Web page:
Excerpted from Presentation Tools: An SEO’s New Best Friend?:
“…If it feels like your presentation skills aren’t up to snuff, supportive organizations can help (i.e., Toastmasters). Some of main points you’ll learn from a presentation program are to:
- Practice, practice, practice: With practice you gain confidence. This doesn’t mean that you can’t adjust your presentation on the fly, but as long as you keep close to your prepared speech you’ll be able to stay on message.
- Tell your story in a sequential fashion: Have a beginning, middle, and end. It’s amazing how many presentations just peter out somewhere in the middle, and don’t remind the audience of key points or takeaways at the end of the presentation.
- Know your topic inside and out: Chances are you’re going to get asked questions. If you know your topic, that shouldn’t be a problem, but if you don’t…
- Be prepared for a change to your schedule: One client presentation I gave was only eight slides long, but close to the end of the two-hour meeting, we were only on the second slide. The client had lots of questions that went off on different tangents, all related to the project.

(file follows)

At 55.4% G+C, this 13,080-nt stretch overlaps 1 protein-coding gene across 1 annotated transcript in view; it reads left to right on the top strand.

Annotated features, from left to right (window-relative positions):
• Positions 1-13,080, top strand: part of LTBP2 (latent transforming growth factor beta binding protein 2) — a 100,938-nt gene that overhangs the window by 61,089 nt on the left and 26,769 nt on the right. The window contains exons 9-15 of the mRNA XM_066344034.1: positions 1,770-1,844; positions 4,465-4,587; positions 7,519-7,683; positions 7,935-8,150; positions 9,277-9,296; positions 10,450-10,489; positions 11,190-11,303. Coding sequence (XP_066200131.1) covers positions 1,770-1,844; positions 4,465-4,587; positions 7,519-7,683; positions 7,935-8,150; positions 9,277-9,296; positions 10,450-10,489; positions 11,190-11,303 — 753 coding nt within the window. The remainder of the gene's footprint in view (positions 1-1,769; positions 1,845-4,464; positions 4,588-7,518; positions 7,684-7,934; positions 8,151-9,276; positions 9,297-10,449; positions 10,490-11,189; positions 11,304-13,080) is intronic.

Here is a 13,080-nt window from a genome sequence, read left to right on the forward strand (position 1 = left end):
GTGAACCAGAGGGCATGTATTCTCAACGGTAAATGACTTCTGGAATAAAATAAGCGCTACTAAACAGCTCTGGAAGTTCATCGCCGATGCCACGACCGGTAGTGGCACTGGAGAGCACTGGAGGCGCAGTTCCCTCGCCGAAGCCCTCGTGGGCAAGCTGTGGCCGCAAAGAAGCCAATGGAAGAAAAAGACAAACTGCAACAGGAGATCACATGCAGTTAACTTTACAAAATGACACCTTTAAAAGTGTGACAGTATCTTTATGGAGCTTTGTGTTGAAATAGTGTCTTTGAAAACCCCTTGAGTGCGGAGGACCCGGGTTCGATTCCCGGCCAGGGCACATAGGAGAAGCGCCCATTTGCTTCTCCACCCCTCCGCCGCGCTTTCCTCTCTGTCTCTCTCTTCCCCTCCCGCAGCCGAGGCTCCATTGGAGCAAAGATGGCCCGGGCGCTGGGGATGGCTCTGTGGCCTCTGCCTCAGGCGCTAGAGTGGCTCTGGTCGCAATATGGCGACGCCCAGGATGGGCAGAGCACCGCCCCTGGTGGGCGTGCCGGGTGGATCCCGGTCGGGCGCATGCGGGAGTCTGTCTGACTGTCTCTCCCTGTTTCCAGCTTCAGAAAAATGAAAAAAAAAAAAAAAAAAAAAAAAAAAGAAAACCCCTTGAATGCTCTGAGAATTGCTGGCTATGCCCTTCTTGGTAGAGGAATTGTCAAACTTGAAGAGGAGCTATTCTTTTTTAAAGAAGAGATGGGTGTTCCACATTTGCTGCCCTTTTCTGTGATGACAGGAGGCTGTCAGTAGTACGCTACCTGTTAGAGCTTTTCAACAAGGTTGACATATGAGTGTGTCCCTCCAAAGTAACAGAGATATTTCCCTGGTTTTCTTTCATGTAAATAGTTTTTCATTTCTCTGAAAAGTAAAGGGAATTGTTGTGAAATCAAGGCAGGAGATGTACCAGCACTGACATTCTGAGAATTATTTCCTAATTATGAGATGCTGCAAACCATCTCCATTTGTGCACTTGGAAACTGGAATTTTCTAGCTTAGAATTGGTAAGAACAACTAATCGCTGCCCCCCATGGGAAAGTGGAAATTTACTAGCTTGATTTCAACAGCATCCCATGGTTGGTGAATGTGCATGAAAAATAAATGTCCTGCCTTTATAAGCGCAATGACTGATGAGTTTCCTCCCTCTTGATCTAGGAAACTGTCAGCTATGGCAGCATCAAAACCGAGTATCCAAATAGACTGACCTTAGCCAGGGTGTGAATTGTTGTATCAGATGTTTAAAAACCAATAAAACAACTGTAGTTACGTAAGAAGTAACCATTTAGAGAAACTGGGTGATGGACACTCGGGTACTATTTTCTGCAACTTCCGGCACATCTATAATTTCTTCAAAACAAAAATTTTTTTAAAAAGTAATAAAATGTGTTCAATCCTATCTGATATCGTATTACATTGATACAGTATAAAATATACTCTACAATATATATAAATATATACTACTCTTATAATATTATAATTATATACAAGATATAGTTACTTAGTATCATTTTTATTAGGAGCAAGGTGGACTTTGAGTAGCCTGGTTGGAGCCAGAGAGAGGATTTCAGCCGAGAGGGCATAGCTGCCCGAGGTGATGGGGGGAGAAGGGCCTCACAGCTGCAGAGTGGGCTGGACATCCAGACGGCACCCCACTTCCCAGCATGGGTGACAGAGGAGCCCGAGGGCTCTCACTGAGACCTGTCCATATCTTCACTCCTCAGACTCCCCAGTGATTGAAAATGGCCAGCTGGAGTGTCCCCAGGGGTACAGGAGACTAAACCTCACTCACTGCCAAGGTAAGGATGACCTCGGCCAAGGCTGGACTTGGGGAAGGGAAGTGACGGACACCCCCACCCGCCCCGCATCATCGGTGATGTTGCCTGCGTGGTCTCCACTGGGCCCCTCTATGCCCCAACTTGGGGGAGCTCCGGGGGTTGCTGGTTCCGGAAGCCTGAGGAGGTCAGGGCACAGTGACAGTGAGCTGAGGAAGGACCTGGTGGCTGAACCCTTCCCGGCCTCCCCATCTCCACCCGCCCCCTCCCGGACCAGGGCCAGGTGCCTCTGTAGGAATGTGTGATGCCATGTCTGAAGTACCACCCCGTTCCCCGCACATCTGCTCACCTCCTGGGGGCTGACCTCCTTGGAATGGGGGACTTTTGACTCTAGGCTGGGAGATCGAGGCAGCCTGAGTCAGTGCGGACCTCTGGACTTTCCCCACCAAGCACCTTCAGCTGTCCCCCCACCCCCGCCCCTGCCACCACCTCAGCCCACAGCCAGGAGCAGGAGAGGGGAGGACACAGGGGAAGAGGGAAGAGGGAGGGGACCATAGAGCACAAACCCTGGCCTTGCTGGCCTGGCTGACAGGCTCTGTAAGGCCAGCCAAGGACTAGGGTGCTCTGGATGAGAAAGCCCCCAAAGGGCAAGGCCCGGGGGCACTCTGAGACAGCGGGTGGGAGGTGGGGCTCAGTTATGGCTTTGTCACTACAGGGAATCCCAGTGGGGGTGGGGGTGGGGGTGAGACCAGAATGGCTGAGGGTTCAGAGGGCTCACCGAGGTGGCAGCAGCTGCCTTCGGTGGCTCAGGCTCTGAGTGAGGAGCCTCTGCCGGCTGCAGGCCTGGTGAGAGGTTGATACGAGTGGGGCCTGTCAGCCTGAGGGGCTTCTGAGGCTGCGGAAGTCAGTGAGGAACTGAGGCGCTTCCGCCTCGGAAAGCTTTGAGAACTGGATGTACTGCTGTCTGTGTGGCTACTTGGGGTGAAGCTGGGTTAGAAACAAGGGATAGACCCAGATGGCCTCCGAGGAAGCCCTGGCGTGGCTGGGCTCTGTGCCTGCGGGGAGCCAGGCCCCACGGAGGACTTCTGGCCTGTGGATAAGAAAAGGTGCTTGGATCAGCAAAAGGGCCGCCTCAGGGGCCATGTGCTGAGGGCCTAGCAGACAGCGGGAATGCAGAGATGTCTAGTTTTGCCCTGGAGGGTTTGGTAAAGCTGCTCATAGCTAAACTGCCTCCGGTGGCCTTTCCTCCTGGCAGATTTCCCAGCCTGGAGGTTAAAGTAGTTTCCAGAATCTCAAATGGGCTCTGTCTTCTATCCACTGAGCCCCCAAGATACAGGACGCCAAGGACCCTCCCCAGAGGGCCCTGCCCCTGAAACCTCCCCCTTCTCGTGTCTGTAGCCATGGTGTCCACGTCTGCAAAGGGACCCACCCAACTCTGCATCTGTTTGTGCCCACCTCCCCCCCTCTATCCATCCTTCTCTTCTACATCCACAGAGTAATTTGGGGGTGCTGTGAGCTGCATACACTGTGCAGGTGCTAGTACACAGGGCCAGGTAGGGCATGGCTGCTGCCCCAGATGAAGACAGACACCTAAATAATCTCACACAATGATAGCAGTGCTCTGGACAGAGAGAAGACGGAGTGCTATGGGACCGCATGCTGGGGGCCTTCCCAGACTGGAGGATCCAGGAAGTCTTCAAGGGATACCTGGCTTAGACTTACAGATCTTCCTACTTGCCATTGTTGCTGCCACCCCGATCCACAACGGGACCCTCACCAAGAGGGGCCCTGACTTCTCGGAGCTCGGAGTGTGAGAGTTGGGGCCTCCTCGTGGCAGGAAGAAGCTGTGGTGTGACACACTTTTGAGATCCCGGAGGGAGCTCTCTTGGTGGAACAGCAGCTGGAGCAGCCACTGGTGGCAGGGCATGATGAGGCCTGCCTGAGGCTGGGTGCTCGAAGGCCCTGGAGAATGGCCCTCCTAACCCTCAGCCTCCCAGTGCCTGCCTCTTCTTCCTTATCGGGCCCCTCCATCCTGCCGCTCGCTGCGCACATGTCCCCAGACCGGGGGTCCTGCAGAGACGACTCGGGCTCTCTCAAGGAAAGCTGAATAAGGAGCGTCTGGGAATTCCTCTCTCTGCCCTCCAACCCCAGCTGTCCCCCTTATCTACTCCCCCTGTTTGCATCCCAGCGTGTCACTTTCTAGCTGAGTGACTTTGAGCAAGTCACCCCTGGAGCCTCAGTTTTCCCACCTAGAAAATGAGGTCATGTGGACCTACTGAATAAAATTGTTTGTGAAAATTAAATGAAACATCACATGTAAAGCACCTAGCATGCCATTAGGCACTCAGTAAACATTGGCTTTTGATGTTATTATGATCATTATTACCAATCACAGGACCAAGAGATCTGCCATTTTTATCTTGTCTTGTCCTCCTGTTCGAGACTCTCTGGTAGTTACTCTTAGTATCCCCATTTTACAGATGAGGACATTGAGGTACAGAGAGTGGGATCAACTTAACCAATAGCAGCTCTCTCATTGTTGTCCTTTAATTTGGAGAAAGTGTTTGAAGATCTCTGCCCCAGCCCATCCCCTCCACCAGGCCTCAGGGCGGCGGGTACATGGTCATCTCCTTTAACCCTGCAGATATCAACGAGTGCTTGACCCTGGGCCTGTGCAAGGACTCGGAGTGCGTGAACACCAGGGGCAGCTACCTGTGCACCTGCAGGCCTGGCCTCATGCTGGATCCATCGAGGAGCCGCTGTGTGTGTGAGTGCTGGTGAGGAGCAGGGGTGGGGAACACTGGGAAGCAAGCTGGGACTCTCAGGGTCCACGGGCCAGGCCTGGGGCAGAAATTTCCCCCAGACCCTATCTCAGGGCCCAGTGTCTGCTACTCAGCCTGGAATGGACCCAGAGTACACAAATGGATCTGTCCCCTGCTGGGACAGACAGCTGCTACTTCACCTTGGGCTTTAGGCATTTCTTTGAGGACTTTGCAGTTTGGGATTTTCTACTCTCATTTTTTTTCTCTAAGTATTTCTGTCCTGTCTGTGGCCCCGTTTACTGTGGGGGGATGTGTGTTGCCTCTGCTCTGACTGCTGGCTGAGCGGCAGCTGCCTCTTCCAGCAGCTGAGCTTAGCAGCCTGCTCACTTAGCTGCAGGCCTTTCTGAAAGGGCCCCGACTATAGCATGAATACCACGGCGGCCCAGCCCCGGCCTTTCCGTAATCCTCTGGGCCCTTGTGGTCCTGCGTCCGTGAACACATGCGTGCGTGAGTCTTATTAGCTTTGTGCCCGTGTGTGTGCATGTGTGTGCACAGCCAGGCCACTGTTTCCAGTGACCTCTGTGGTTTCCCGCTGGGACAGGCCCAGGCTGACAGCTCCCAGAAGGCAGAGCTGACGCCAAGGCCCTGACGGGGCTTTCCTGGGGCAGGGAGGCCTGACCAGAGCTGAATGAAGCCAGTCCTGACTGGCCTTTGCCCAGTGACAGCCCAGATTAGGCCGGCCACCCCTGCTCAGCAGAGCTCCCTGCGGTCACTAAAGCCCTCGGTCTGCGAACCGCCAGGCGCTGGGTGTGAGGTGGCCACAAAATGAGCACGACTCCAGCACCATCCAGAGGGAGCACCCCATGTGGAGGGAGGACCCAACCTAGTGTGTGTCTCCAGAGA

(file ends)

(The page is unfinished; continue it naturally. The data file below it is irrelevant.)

- Know your audience: Tailor your speech to their expectations and level. A presentation on the benefits of SEO to a group of executives may focus on the traffic and ROIopportunities, whereas a presentation to a group of writers will focus on basics or tools to use.
- Be confident and feel confident when speaking: You’re the subject matter expert, so why shouldn’t you be confident? As you display that confidence it makes your audience fall in step with you, trust you more, and listen more attentively.
- Listen and watch other presenters: Watch how others present topics, see how they use their voice, their body language, facial expressions, eye contact, hand gestures, etc., and adopt those that work as naturally as possible for you.
- Seek feedback and identify your weak areas: If you have crutch words (e.g., “OK,” “aaand,” “erm,” “soooo”), work to eliminate them from your vocabulary.
- Don’t apologize: If you mess up, take a deep breath and just pick up from where you left off.
- Don’t make it up: If someone asks you a question that you don’t know the answer to, admit that you need to find out the answer and get back to them.
- Use visual aids if it makes sense: Not all presentations have to use PowerPoint…”